First time Mums – When You Don’t Know What You Don’t Know
On the 25th August, 1971 (wow, that seems like such a looong time ago!) at 7.41pm, I was born!
My mum had not long turned 20 years old.
My parents eloped from far North Queensland to Brisbane when she was around 10 weeks pregnant with me.
Back then, it was common practice to be told to lay on your back with feet in stirrups to birth. As a result, I was born with forceps.
A few days later, my mum went home, going from maiden to mother overnight, and no freaking idea what to do.
No family or friends (apart from the neighbour) to help her.
The midwives advised – sternly – to feed me every 4 hours. On the dot. Even if I was fast asleep. And, from memory, I think my mum said I was to be given water in a bottle if I was wanting to feed before the 4 hours.
Oh how I feel so sad with that unhelpful, old-fashioned, harmful advice.
Mum lasted 3 months with breastfeeding before putting me on formula. She was told she didn’t have enough milk.
Many many mothers were, and still are, given bad advice and told old myths – and, well, frankly, it’s time we took a stand.
First of all, mama, listen to your intuition. Our intuition really kicks in when we’re pregnant – it’s our innate way of tuning into the little Being growing inside of us, and learning about our body too. Trust yourself, even if you have to take it step by step.
Second, find people who will support your beliefs, values and desires. Luckily, these days, there are more women (and some men) jumping on board, empowering other women to take sovereignty with their body, and sharing tools to support and nurture natural births – in home or in the hospital.
Third, learn as much as you can. Learn about your body, the physiological changes, the emotional changes, the mental changes and even the spiritual. (Make sure you follow me on Instagram to learn this and more).
Learn what foods you will need to nourish your postpartum body that supports your recovery, your breastmilk supply and your hormones.
Discover what is best avoided for those early weeks, and what is essential to have.
Be open to knowing what traditional cultures have known for centuries and how they have cared for, and honoured, the new mother.
Understand that your sole (or soul) role is to recover from 9 months of growing a human (no small feat!) and giving birth (never to be downplayed!), to bond with and nurture your tiny new Being, and to rest. Have other people available to help you.
But, honestly, how many of us are really prepared? Like my mum, she thought she could do it all – I mean, how much work can a small baby be?
And then the reality hits. Like a belly flop into the water. Shock, pain, overwhelm, and moments of “What the f*** has happened to me?”
The enormity of changes, in our body, relationships and home is downplayed, I feel, by our culture. Yes, everyone warns of the lack of sleep, leaky breasts and all the nappies you need to change…. but that’s just the surface stuff.
What you actually need to know is:
- how to prepare people to help and ask for help
- how your digestive system and nervous system changes immediately after birth (no matter what kind of birth experience)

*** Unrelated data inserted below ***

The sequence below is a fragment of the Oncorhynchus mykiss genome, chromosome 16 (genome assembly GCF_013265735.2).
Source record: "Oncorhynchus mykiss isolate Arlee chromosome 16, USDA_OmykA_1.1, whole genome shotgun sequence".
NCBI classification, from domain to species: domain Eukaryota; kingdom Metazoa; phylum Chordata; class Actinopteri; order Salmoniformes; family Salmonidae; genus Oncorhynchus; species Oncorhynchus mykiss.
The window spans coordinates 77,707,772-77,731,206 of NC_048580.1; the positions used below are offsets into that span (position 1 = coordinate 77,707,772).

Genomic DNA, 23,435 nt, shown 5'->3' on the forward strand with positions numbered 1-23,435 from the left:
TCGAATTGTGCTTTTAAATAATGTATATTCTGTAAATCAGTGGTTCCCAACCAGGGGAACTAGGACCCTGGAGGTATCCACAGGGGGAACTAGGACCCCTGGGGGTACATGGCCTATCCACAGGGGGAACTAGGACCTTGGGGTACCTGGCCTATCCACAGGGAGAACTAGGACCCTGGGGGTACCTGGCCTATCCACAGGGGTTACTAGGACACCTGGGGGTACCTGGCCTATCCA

- what to eat for maximum recovery
- how to prepare meals/snacks and have them ready to eat
- who to go to if you’re having challenges with breastfeeding, or pelvic pain
And, if you’re a couple of years or more beyond the early postpartum days, you’re not excluded.
The amount of women who experience postpartum depression, anxiety, reflux, digestive issues, autoimmune including thyroid challenges, painful menstruation and more is increasing rapidly.
Do you relate to any of these?
We don’t know who to turn to or where to start with getting to the root cause.
The good news is, there are amazing people out there who are filling in these gaps in education and healthcare and it’s time to definitely switch your notifications on!
This is why I learned from some of the best! Learning about postpartum care and nutrition, breastfeeding and how to support mothers is such an honour.
Luckily, my mama started to learn more about natural birth, breastfeeding and diet. By the time she had her 3rd and 4th babies my mum had empowering friends who were also on the same page – this is very important. We were having Brewers yeast in OJ for our B-Vitamin boost (I can tell you… I do NOT miss that!), Miso instead of vegemite and Carob instead of chocolate. I kid you not. And I’m actually really grateful.
(My kids are now the ones grumbling about this hahah. Well, not the Brewers Yeast one).
When I fell pregnant with my first, 3 months off turning 20, and living over 1000km away from my family, my mum sent me my very first birth book. “New Active Birth” by Janet Balaskas. It was my bible. It sent me on a path of empowering myself and learning about natural birth and parenting.
So, you see, it might only take 1 book, 1 person, 1 conversation to have a light bulb moment and help you learn something you really needed to learn.
Trust yourself, and your guidance.
Reach out to and gather with like-minded, conscious women and create a supportive network.
Never stop learning about your amazing body and what it does when given the right nourishment and support. (And even when your body hasn’t, how amazing it can come back to health and wellbeing with the right nourishment and support).
If you’ve got any questions, I’m here for ya! Even if it is my birthday today!
You might want to learn more about the postpartum nutrition plan, or just chat about something that is challenging you at the moment. Reach out and contact me here, and let’s get you back on track, Mama.